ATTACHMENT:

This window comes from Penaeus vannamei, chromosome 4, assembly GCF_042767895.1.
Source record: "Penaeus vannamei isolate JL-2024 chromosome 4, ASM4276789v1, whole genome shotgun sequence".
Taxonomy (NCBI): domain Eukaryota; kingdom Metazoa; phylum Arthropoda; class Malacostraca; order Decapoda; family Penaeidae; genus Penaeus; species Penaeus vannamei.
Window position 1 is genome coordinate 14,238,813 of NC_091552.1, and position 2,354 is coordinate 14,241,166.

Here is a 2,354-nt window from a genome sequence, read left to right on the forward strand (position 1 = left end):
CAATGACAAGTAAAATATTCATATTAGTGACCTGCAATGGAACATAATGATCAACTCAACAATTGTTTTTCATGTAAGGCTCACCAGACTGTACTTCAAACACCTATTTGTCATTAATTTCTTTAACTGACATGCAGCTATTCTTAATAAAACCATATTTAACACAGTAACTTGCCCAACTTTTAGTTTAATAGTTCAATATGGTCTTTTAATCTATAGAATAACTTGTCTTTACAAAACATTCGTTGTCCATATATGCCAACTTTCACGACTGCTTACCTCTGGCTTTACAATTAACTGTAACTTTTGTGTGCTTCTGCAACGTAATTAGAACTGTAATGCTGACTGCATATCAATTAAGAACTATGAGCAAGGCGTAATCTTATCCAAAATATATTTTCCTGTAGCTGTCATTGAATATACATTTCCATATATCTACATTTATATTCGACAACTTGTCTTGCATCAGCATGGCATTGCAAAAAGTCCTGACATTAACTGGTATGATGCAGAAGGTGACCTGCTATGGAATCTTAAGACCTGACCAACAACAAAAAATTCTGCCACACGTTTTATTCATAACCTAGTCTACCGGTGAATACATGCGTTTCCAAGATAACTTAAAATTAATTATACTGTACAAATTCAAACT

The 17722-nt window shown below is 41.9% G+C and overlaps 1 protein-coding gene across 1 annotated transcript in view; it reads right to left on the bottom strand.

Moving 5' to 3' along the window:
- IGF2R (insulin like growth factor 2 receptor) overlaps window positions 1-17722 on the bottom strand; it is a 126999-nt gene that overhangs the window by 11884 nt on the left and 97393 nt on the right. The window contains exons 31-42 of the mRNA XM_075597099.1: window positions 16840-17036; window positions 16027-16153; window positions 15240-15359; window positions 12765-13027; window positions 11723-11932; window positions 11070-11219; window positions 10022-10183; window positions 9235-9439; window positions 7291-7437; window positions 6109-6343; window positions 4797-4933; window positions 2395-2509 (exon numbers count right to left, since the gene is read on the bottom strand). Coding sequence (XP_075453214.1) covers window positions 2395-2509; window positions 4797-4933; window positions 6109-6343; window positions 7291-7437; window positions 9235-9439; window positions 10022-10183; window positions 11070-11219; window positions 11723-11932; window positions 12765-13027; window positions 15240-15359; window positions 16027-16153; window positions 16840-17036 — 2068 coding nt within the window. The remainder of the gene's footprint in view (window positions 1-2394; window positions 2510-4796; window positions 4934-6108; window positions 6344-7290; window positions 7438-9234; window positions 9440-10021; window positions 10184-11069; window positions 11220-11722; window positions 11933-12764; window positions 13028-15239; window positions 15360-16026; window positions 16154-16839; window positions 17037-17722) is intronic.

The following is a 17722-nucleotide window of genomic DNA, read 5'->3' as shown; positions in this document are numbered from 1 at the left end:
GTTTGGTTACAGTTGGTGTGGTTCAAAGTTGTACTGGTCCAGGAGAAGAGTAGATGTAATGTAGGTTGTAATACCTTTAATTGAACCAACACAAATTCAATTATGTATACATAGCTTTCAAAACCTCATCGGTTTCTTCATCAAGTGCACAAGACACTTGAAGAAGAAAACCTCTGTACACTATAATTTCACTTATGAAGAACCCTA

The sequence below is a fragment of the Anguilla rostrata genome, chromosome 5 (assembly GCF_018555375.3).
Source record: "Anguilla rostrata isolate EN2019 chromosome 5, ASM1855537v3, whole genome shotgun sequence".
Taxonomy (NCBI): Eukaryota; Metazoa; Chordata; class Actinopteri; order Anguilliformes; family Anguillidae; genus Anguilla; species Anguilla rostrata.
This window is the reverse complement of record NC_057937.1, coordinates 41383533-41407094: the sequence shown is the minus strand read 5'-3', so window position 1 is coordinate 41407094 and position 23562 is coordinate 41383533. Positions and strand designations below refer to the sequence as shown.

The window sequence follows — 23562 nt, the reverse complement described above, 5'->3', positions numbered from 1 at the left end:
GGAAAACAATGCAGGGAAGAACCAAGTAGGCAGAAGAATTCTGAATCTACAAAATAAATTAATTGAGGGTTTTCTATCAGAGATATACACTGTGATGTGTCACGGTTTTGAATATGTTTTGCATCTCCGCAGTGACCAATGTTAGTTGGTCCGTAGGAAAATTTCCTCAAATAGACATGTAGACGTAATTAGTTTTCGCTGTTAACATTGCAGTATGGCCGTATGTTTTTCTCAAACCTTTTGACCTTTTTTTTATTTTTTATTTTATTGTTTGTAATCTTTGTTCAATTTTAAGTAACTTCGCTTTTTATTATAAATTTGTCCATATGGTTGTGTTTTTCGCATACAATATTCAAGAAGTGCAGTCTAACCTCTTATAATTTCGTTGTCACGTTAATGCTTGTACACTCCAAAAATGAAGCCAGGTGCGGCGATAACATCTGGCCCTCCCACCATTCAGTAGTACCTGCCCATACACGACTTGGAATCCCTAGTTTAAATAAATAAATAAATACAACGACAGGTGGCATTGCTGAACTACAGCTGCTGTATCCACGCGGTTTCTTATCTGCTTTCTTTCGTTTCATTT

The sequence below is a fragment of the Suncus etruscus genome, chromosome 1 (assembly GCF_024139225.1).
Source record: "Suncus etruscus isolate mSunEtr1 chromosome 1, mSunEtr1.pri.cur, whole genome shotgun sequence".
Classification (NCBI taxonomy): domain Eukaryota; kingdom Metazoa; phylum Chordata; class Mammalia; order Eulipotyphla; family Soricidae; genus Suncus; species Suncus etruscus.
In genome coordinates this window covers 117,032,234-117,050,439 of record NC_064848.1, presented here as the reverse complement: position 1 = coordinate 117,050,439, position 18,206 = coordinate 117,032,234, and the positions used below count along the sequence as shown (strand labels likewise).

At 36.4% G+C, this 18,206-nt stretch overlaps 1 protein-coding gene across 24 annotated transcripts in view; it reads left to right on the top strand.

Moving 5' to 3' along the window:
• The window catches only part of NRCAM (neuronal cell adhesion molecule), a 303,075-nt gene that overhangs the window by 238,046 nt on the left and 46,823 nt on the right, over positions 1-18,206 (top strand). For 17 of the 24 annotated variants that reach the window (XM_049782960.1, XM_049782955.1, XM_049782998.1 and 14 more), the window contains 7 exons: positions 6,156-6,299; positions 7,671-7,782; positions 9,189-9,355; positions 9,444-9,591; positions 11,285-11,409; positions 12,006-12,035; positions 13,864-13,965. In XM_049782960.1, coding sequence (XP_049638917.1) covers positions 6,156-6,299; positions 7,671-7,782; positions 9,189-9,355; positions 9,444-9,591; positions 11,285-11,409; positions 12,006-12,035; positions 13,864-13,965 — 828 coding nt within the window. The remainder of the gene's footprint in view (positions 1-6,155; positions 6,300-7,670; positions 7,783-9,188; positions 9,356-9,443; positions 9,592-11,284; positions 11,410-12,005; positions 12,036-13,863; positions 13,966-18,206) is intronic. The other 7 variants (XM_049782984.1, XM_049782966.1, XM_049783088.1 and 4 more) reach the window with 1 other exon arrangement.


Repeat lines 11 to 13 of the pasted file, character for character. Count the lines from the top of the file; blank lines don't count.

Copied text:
GTTTGGTTACAGTTGGTGTGGTTCAAAGTTGTACTGGTCCAGGAGAAGAGTAGATGTAATGTAGGTTGTAATACCTTTAATTGAACCAACACAAATTCAATTATGTATACATAGCTTTCAAAACCTCATCGGTTTCTTCATCAAGTGCACAAGACACTTGAAGAAGAAAACCTCTGTACACTATAATTTCACTTATGAAGAACCCTA

The sequence below is a fragment of the Anguilla rostrata genome, chromosome 5 (assembly GCF_018555375.3).
Source record: "Anguilla rostrata isolate EN2019 chromosome 5, ASM1855537v3, whole genome shotgun sequence".